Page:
I recently wrote about how difficult it is to know which technologies on the horizon will turn into genuine privacy nightmares and which remain menacing but distant threats. One group of technologies that we've had our eyes on for a while are those that purport to read minds. On Sunday the Washington Post ran an article on a Maryland case where a murder defendant is trying to introduce fMRI "lie detector" evidence in his defense. Functional Magnetic Resonance Imaging (fMRI) allows researchers to look at neural activity in real-time by using powerful magnets to trace blood-flow changes in the brain.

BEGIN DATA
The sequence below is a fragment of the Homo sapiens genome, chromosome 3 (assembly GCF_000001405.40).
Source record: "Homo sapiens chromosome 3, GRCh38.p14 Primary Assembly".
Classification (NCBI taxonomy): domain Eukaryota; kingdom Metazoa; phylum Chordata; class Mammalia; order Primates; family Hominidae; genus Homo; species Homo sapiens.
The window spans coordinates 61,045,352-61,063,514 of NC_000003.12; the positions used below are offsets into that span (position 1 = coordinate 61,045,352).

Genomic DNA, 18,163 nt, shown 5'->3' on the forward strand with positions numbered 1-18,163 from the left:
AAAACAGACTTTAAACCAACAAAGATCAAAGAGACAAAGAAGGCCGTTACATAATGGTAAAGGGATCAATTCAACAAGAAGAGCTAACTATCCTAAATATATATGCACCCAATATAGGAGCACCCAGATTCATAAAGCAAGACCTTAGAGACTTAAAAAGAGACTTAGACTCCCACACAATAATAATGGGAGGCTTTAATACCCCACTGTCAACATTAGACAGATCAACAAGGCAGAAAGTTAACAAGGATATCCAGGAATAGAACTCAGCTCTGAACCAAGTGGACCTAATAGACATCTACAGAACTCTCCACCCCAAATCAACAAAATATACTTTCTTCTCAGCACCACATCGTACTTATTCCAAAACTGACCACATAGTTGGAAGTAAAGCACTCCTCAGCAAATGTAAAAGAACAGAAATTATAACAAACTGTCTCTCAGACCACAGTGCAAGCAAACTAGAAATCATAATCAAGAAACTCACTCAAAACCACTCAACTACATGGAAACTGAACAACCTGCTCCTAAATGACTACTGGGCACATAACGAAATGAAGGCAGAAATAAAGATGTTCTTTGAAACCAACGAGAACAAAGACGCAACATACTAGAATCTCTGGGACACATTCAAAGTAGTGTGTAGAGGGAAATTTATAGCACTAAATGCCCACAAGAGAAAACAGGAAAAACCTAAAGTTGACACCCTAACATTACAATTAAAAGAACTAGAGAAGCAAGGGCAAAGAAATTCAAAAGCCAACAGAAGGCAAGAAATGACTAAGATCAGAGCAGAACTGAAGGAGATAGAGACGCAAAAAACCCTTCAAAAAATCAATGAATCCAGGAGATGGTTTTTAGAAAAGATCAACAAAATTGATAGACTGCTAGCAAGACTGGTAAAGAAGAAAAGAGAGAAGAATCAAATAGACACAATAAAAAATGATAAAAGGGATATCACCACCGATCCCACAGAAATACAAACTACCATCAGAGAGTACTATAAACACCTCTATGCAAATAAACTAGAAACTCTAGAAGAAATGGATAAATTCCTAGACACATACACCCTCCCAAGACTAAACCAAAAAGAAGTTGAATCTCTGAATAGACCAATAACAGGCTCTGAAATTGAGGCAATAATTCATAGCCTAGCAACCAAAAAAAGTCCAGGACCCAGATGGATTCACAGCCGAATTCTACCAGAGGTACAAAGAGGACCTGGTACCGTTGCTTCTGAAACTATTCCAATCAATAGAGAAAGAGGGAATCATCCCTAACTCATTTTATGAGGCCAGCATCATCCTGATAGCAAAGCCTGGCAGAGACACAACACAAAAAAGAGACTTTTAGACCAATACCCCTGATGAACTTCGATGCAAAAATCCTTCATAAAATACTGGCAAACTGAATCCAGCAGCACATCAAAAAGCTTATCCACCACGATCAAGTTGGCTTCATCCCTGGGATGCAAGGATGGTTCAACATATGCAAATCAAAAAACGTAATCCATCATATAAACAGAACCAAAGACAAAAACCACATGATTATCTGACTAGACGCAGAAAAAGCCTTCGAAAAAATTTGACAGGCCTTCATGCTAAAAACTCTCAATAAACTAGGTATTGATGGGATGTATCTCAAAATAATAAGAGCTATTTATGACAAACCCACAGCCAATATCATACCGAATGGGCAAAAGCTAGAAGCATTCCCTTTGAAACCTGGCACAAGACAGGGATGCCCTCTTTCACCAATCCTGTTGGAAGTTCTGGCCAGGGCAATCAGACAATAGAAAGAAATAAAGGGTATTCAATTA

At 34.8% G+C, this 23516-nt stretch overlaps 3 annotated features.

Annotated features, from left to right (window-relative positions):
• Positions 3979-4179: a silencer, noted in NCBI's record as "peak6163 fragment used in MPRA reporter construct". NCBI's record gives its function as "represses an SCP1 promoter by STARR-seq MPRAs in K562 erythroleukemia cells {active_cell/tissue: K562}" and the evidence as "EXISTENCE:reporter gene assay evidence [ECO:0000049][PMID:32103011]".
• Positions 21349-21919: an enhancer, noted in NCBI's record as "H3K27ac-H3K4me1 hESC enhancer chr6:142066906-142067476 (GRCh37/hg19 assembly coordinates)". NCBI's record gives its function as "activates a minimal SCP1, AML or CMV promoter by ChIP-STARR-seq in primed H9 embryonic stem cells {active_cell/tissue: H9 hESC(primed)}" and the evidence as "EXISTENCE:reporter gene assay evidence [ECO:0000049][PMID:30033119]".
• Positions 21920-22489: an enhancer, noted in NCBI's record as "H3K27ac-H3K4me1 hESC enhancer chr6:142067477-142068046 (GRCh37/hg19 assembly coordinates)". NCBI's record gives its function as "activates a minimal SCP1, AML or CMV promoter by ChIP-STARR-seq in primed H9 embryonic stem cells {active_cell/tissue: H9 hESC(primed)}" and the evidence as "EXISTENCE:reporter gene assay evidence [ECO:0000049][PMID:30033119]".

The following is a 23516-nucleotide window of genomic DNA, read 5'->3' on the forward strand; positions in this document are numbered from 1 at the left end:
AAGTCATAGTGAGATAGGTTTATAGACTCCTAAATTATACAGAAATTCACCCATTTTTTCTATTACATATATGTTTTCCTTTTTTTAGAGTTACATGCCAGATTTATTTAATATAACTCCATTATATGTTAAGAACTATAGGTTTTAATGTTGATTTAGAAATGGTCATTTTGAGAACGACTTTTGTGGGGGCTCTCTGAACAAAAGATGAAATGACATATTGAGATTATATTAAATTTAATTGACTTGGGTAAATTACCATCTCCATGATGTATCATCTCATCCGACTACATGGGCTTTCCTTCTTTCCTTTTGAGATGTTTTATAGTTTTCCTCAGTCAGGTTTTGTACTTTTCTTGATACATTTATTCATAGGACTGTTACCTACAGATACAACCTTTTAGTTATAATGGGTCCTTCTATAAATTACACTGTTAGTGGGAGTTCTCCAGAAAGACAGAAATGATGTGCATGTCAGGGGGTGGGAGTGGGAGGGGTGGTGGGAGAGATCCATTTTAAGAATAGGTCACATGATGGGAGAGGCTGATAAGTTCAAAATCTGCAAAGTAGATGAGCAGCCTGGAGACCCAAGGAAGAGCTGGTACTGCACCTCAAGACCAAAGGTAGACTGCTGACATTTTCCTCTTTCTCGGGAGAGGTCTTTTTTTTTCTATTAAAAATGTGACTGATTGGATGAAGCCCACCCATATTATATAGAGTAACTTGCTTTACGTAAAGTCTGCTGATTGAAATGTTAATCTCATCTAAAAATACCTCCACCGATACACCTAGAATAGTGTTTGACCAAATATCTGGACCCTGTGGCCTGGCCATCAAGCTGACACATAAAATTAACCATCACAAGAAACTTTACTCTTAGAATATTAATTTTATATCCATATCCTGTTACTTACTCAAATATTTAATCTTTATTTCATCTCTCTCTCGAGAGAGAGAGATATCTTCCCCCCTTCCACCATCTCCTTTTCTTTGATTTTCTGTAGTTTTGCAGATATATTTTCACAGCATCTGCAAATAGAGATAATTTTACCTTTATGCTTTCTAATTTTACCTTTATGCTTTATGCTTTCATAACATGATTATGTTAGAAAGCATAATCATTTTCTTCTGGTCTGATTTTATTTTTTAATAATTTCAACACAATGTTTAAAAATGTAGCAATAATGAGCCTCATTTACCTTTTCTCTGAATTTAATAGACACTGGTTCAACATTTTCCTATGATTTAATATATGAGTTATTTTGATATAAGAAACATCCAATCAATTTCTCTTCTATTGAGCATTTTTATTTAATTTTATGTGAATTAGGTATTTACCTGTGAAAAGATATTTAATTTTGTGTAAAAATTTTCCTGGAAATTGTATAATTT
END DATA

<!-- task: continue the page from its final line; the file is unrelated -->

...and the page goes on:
Meanwhile, as CBS Seattle first reported, some scientists are claiming they can "hack" information out of a subject's brain, and engage in lie detection, by using a simple "brain computer interface"—biofeedback brain-wave readers that are increasingly used to control computers and are available off the shelf for only $300. According to the scientists, a "guilty knowledge test" based on a particular brain wave, the P300, "has a promising use within interrogation protocols that enable detection of potential criminal details held by the suspect."